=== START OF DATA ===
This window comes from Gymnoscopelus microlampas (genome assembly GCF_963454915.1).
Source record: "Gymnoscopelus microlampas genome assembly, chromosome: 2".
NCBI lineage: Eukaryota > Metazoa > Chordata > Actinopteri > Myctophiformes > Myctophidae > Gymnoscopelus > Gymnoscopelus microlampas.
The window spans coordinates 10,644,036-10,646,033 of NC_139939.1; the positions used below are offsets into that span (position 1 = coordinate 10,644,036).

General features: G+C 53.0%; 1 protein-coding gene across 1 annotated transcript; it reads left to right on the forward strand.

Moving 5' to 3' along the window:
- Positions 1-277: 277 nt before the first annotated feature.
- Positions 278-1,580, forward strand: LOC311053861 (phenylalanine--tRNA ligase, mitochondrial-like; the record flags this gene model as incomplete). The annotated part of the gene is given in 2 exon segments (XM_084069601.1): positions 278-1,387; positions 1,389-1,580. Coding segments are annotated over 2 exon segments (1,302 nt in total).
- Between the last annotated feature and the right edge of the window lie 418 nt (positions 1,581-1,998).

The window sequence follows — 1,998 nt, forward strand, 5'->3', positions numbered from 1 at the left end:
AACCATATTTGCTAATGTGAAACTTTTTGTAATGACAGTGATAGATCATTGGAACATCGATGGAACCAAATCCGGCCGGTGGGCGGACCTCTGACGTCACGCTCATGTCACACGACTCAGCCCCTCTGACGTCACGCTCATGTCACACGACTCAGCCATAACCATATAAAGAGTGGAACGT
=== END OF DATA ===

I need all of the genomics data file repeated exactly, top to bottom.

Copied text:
This window comes from Gymnoscopelus microlampas (genome assembly GCF_963454915.1).
Source record: "Gymnoscopelus microlampas genome assembly, chromosome: 2".
NCBI lineage: Eukaryota > Metazoa > Chordata > Actinopteri > Myctophiformes > Myctophidae > Gymnoscopelus > Gymnoscopelus microlampas.
The window spans coordinates 10,644,036-10,646,033 of NC_139939.1; the positions used below are offsets into that span (position 1 = coordinate 10,644,036).

General features: G+C 53.0%; 1 protein-coding gene across 1 annotated transcript; it reads left to right on the forward strand.

Moving 5' to 3' along the window:
- Positions 1-277: 277 nt before the first annotated feature.
- Positions 278-1,580, forward strand: LOC311053861 (phenylalanine--tRNA ligase, mitochondrial-like; the record flags this gene model as incomplete). The annotated part of the gene is given in 2 exon segments (XM_084069601.1): positions 278-1,387; positions 1,389-1,580. Coding segments are annotated over 2 exon segments (1,302 nt in total).
- Between the last annotated feature and the right edge of the window lie 418 nt (positions 1,581-1,998).

The window sequence follows — 1,998 nt, forward strand, 5'->3', positions numbered from 1 at the left end:
AACCATATTTGCTAATGTGAAACTTTTTGTAATGACAGTGATAGATCATTGGAACATCGATGGAACCAAATCCGGCCGGTGGGCGGACCTCTGACGTCACGCTCATGTCACACGACTCAGCCCCTCTGACGTCACGCTCATGTCACACGACTCAGCCATAACCATATAAAGAGTGGAACGT